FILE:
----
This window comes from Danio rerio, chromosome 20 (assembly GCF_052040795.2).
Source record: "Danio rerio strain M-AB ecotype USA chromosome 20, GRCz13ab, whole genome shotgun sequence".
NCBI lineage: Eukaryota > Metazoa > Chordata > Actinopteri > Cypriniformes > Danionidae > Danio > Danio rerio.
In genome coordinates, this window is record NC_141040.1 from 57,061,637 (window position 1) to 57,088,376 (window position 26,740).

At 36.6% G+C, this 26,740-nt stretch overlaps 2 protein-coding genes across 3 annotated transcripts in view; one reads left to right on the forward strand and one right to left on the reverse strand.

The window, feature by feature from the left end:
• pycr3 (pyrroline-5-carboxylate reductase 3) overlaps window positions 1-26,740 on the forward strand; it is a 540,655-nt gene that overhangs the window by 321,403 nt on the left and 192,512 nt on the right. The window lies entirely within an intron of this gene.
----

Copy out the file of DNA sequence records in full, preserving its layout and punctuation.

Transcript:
This window comes from Danio rerio, chromosome 20 (assembly GCF_052040795.2).
Source record: "Danio rerio strain M-AB ecotype USA chromosome 20, GRCz13ab, whole genome shotgun sequence".
NCBI lineage: Eukaryota > Metazoa > Chordata > Actinopteri > Cypriniformes > Danionidae > Danio > Danio rerio.
In genome coordinates, this window is record NC_141040.1 from 57,061,637 (window position 1) to 57,088,376 (window position 26,740).

At 36.6% G+C, this 26,740-nt stretch overlaps 2 protein-coding genes across 3 annotated transcripts in view; one reads left to right on the forward strand and one right to left on the reverse strand.

The window, feature by feature from the left end:
• pycr3 (pyrroline-5-carboxylate reductase 3) overlaps window positions 1-26,740 on the forward strand; it is a 540,655-nt gene that overhangs the window by 321,403 nt on the left and 192,512 nt on the right. The window lies entirely within an intron of this gene.